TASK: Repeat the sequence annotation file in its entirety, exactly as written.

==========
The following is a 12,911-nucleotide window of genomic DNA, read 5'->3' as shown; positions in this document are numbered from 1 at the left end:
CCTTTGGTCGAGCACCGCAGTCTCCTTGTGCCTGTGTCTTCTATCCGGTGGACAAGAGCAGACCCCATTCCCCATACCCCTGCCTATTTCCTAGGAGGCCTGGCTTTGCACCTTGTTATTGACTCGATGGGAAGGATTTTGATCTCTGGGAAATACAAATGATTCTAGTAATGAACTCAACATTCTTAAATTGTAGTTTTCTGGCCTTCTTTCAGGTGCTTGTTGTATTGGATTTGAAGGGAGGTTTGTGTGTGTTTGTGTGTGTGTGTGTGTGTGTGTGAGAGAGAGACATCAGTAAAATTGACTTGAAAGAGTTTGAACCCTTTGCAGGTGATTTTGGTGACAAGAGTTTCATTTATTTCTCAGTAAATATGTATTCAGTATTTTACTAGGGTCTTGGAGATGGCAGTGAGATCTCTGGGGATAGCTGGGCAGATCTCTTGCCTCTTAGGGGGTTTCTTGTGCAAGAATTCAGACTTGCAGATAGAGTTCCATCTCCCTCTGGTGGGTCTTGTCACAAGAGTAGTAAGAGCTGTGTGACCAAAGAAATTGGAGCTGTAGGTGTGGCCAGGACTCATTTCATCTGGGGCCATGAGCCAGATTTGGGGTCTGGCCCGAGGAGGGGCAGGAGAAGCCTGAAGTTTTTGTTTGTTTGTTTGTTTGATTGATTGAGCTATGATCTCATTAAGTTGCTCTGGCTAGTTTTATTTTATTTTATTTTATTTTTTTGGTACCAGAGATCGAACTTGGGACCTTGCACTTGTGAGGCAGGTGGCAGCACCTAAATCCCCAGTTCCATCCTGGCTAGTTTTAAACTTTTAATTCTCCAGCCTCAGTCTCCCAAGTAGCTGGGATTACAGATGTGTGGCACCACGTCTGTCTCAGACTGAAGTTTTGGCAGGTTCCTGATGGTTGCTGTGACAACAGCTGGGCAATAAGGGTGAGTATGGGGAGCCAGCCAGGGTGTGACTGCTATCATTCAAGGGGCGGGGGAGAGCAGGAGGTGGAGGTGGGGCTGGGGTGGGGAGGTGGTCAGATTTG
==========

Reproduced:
The following is a 12,911-nucleotide window of genomic DNA, read 5'->3' as shown; positions in this document are numbered from 1 at the left end:
CCTTTGGTCGAGCACCGCAGTCTCCTTGTGCCTGTGTCTTCTATCCGGTGGACAAGAGCAGACCCCATTCCCCATACCCCTGCCTATTTCCTAGGAGGCCTGGCTTTGCACCTTGTTATTGACTCGATGGGAAGGATTTTGATCTCTGGGAAATACAAATGATTCTAGTAATGAACTCAACATTCTTAAATTGTAGTTTTCTGGCCTTCTTTCAGGTGCTTGTTGTATTGGATTTGAAGGGAGGTTTGTGTGTGTTTGTGTGTGTGTGTGTGTGTGTGTGAGAGAGAGACATCAGTAAAATTGACTTGAAAGAGTTTGAACCCTTTGCAGGTGATTTTGGTGACAAGAGTTTCATTTATTTCTCAGTAAATATGTATTCAGTATTTTACTAGGGTCTTGGAGATGGCAGTGAGATCTCTGGGGATAGCTGGGCAGATCTCTTGCCTCTTAGGGGGTTTCTTGTGCAAGAATTCAGACTTGCAGATAGAGTTCCATCTCCCTCTGGTGGGTCTTGTCACAAGAGTAGTAAGAGCTGTGTGACCAAAGAAATTGGAGCTGTAGGTGTGGCCAGGACTCATTTCATCTGGGGCCATGAGCCAGATTTGGGGTCTGGCCCGAGGAGGGGCAGGAGAAGCCTGAAGTTTTTGTTTGTTTGTTTGTTTGATTGATTGAGCTATGATCTCATTAAGTTGCTCTGGCTAGTTTTATTTTATTTTATTTTATTTTTTTGGTACCAGAGATCGAACTTGGGACCTTGCACTTGTGAGGCAGGTGGCAGCACCTAAATCCCCAGTTCCATCCTGGCTAGTTTTAAACTTTTAATTCTCCAGCCTCAGTCTCCCAAGTAGCTGGGATTACAGATGTGTGGCACCACGTCTGTCTCAGACTGAAGTTTTGGCAGGTTCCTGATGGTTGCTGTGACAACAGCTGGGCAATAAGGGTGAGTATGGGGAGCCAGCCAGGGTGTGACTGCTATCATTCAAGGGGCGGGGGAGAGCAGGAGGTGGAGGTGGGGCTGGGGTGGGGAGGTGGTCAGATTTG